Monday, 3 March 2014

Artists & Writers on the Spanish Civil War

LAST Saturday's International Brigade Memorial Trust lectures at the Manchester Conference Centre entitled 'Taking Sides: Artists & Writers on the Spanish Civil War' addressed the artistic, cultural and educational aspects of the Spanish Civil War, and its impact on the intellectuals.  From education under the Republic by Carl-Henrik Bjerstrom to Valentine Cunningham, who stood in for Paul Preston who was ill, from Carmen Herrero on the International Brigades in Spanish cinema to Jane Rogoyska on the photography of Gerda Taro and Robert Capa.  

Bjerstrom gave a narrative of the 'progressive' program of the Republican government  to enrich the people in the pueblos and barrios on aspects of art and Spanish cultural identity.  He briefly considered culture as an instrument of nation building and art as a  device for individual development.  This was criticised as elitist by some on the left and as either a waste of money or giving people subversive ideas by some on the right.  
Dr. Carmen Herrero tackled the issue of national and popular cinema in Spain showing by example excerpts from three films:  Ay Carmela (1990) by Carlos Saura; Land & Freedom (1997) by Ken Loach, and Hollywood under Franco – a kind of montage of films from the 1930s to 1970s.  Ms. Herrero talked about the metaphorical elements of realisation and focused on the the social contradictions as shown in the debate in Land and Freedom about collectivisation of the land in Aragon.  She claimed that Ken Loach had tried to realise this by drawing a comparison between Spain in the 1930s and Thatcher's Britain in the 1990s.  This is precisely what Jim Allen, the scriptwriter on the film, told me when I interviewed him about the film at his home in Middleton in 1998.  Carmen talked briefly about the place of 'especento' or blasphemy in Spanish films, which is really a form of farting in Church, something which, according to the Spanish film director Luis Buñuel, Spaniards are the greatest masters at doing.  
Professor Valentine Cunningham delivered a lecture on 'The Aestheticising Tragedy:  Writers & Artists in the Spanish Civil War', and has written a book entitled 'Writers in the Thirties'.  He replaced the historian Paul Preston who would have addressed the issue of Foreign correspondents in the Spanish Civil War.  Professor Cunningham said that elegy is the essence of the writing on the Spanish Civil War and that this war was 'one of the most just wars there has ever been'; he went on to quote from Auden, Roy Fuller, Orwell and Wilfred Owen 'Strange Enemy'.  He spoke about the puncturing of holes in buildings and people that gave us writing with a 'modern version of the old way'.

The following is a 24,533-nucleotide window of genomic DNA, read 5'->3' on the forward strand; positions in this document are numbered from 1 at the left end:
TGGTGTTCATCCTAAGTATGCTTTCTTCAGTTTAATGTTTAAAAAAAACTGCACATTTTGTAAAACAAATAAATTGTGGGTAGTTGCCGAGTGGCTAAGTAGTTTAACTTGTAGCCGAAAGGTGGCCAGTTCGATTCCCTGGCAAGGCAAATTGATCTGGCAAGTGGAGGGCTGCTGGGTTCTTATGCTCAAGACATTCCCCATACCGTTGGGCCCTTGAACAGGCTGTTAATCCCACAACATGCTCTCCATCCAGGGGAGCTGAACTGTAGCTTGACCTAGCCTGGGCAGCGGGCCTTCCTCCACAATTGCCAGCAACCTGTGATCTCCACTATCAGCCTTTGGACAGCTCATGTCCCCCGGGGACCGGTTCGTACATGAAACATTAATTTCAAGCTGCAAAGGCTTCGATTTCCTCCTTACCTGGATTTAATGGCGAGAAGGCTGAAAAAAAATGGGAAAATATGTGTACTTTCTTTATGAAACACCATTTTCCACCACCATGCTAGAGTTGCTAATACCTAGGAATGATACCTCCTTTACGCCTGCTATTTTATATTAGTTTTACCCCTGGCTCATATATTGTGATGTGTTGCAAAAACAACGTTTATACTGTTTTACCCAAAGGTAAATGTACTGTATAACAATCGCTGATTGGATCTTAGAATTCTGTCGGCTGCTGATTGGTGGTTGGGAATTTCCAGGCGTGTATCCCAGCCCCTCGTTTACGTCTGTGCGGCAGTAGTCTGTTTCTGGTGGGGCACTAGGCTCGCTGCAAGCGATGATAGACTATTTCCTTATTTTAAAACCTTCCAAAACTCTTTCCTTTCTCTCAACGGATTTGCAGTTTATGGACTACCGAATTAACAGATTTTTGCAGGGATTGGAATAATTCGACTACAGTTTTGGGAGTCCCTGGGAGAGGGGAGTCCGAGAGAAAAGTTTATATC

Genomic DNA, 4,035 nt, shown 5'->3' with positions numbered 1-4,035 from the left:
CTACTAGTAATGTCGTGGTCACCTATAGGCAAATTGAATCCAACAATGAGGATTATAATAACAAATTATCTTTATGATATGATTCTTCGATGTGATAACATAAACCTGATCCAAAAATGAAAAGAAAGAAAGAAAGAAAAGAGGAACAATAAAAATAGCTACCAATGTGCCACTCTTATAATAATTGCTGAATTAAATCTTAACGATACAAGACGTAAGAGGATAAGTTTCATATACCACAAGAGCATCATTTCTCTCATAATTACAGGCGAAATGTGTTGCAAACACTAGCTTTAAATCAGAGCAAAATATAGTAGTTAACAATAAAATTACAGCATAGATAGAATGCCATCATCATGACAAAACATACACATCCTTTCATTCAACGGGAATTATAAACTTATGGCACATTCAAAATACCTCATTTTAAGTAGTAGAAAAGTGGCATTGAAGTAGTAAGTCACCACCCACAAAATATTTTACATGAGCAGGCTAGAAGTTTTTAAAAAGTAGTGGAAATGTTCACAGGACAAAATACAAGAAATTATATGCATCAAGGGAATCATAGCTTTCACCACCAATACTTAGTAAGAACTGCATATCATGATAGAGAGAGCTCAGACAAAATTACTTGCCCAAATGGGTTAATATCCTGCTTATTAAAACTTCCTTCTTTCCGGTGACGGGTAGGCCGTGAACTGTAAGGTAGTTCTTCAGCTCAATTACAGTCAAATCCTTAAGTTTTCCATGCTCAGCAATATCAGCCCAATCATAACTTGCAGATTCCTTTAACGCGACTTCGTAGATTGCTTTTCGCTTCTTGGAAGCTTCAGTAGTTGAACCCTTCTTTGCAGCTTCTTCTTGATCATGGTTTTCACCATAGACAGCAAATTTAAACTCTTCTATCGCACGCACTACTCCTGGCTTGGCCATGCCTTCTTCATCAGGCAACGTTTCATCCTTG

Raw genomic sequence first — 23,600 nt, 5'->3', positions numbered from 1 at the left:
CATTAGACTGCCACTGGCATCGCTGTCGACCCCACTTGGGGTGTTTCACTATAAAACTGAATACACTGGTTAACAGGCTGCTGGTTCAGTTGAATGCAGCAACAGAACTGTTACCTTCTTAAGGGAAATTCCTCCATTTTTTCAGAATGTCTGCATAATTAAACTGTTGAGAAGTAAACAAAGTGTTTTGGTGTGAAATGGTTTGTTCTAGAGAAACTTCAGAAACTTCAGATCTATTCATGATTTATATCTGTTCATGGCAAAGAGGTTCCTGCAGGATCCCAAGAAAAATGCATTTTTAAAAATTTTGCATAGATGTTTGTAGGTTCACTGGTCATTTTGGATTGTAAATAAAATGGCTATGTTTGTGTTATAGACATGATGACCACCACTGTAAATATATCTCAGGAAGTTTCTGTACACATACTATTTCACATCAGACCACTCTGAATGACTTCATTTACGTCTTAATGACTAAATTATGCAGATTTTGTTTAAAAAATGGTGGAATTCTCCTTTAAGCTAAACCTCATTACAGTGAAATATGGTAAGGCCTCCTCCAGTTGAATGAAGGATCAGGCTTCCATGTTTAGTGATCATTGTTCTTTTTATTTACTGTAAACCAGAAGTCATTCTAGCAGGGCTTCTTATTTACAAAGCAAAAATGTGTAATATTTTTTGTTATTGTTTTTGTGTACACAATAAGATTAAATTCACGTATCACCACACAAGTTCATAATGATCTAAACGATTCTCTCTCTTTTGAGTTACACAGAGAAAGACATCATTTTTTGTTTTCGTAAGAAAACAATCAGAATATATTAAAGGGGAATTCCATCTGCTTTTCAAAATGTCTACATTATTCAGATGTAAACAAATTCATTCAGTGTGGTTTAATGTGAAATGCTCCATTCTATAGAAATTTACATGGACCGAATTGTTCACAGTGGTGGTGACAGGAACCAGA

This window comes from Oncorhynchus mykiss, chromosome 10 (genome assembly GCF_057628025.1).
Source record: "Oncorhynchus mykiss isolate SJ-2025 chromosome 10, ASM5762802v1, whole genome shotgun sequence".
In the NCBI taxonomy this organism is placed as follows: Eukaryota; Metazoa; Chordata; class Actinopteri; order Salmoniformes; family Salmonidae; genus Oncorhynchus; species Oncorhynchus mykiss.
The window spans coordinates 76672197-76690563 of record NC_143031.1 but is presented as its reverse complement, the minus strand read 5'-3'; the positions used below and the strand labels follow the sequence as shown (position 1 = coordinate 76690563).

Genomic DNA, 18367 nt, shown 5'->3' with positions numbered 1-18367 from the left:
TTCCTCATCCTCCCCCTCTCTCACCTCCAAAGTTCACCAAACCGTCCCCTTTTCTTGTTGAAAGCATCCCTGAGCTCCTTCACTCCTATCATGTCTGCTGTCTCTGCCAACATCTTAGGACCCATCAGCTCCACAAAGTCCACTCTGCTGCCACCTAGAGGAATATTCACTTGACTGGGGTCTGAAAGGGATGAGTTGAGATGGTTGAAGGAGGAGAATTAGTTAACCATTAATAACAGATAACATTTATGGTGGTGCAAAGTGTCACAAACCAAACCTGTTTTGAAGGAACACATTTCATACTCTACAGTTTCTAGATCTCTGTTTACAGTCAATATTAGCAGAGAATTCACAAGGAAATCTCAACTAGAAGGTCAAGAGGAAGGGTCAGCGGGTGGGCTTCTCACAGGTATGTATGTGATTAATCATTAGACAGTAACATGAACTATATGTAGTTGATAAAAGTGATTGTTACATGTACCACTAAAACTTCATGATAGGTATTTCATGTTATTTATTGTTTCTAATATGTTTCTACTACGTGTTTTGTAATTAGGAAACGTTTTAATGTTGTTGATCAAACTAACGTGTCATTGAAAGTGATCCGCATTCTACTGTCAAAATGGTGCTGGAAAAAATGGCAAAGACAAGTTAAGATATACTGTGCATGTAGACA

Later there were criticisms from the over 150 present at the event: claiming that Bjerstrom and Herrero were too academic, and Cunningham and Rogoyska's contributions 'lacked context'.  Not everyone agreed with this analysis and some objected.   Some jumped in to make a point about contemporary situations in Syria and the Arab Spring:  'Syria is not like Spain, it is the opposite' or Venezuela is threatened  by the right backed by a powerful neighbour (USA) and therefore is a bit like Spain.  This demand for political and social context in artistic and cultural analysis from people of a Marxist persuasion is not a bad thing in itself,  That was the point Orwell made in his essay 'The Frontiers of Art & Propaganda' (1941), when he wrote: 
'... the characteristic writers of the time (1930s), people like Auden and Spender and MacNeice, have been didactic, political writers, aesthetically conscious, of course, but more interested in subject-matter than in technique.'  Orwell added that the best criticism had been the work of Marxist writers '... who look on every book virtually as a political pamphlet and are far more interested in digging out its political and social implications than in its literary qualities in the narrow sense.'   

All this demand for 'social and political context' both in the 1930s and now at the International Brigade lecture theatre would be useful, if it wasn't accompanied with advocacy of certain political cookbook values or what many regard as a correct view of the 'reality' of everyday life.  It seems to me that some of the best writing on Spain, has been ethnographic, sociological and anthropological.  Debunking art for art's sake is one thing, but if as Orwell writes:  'The only system of thought open to them at that time (in the 1930s and 40s) was official Marxism, which demanded a nationalistic loyalty towards Russia and forced the writer who called himself a Marxist to be mixed up in the dishonesties of power politics.'   Today, much of the same kind of party loyalty, and the insistence on sticking to the script, is being required of the writer and journalist by those who call themselves 'comrades'.

Can a writer give up intellectual integrity for the sake of a political cause.  I don't think you can do that, and remain a serious writer or even a decent journalist.  That is the problem that a lot of artists and writers faced in Spain in the 1930s.  It is the dilemma that even now prevails in a tin-pot way, and that even writers on Northern Voices have had to confront in recent years. 

1 comment:

Dolores said...

Thanks for this. Useful feedback.